"If you sell your gold and put your money into equities, other fixed-income assets or real estate, you're going to show a return. The gold bull market is definitely over."
But "although the US has managed to avert a default," counters Nic Brown's commodity team at French investment and bullion bank Natixis, "it has clearly lost some credibility" with foreign creditors led by China. Not only did Washington's behavior annoy T-bond holders, says Natixis, "a concrete long term solution has once again failed to emerge."
And so it goes - we are going to keep these quotes for reminiscence purposes.
Yesterday the HUI gapped up above its 20-day moving average. We have become a bit wary of such gaps, but want to point out that the action so far looks quite similar to what happened in early July. Even today's pullback is reminiscent of the action following the gap up in July.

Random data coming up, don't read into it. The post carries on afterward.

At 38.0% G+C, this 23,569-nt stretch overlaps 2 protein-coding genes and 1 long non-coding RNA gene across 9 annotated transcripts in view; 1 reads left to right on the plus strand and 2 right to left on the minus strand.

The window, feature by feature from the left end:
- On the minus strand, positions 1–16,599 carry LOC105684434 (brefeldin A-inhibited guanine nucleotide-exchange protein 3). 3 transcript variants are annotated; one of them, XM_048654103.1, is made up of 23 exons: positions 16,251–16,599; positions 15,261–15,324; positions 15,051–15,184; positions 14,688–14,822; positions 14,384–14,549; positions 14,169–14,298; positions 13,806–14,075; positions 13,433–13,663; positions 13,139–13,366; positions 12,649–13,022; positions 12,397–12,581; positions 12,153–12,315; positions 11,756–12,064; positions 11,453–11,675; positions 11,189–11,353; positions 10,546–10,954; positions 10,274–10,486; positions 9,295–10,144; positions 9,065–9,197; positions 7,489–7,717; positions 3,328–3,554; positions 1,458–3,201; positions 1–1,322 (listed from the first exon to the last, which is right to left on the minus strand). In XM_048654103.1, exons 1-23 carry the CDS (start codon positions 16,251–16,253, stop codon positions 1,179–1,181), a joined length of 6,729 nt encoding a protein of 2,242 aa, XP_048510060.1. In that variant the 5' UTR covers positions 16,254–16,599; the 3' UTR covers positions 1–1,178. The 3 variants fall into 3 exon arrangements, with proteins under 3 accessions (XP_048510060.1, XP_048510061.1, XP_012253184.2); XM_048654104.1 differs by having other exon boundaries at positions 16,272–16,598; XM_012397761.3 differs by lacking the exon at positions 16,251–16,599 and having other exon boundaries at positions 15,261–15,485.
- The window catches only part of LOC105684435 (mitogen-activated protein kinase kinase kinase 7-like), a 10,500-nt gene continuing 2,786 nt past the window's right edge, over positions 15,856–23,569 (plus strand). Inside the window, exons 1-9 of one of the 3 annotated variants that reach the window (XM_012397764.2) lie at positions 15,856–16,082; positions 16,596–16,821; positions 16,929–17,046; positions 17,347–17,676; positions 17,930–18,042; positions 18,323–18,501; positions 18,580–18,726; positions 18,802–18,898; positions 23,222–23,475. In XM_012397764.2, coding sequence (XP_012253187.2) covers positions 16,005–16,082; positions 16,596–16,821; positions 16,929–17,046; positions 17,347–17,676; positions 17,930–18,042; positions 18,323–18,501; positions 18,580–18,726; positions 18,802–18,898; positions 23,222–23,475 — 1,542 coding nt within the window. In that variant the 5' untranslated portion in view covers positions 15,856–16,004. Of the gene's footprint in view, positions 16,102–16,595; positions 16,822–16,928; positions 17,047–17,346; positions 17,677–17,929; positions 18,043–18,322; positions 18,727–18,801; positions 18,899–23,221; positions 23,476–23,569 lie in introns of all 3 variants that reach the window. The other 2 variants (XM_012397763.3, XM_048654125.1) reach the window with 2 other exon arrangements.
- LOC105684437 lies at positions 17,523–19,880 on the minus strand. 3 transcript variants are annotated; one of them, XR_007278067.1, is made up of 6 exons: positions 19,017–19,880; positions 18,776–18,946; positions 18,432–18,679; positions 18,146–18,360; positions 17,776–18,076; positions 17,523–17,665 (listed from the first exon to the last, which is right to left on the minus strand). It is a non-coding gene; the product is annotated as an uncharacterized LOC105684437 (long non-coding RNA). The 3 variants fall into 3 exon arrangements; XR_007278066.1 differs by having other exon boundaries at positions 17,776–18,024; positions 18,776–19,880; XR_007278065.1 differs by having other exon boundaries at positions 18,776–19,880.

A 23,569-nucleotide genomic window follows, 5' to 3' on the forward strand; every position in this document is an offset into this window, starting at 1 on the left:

Whether the similarities will continue we cannot say, but we do like the fact that the index has done what it was expected to do in view of the wedge-like decline that preceded the recent rally.
HUI daily - now we have an MACD buy signal as well, tentative though it may be.
Also worth noting is that in spite of gold's very strong rally, the HUI-gold ratio continued to improve somewhat:
HUI-gold ratio still improving - and the recent move to new lows is beginning to look like a false breakdown as well.
So here we have another "false breakdown" in terms of the ratio of gold stocks to gold and obviously it would be quite encouraging if it manages to hold up.
As before, we cannot yet say whether a trend change is definitely in the bag. However, considering how absolutely dismal sentiment on gold is, considering the many similarities to the 2008 "retest" that could be observed recently (back then, gold was also declared "dead" by the mainstream) and given the fact that for a change, the gold market has not acted in the way that was widely expected, it continues to make sense to look for more signs of a trend change to emerge.
Ideally declines should continue to be kept in check by support at $1,275, while any rally that manages to exceed the $1,350 level on a closing basis and confirmed by the gold stock indexes can probably be interpreted as a sign that the short to medium term trend has finally reversed for good.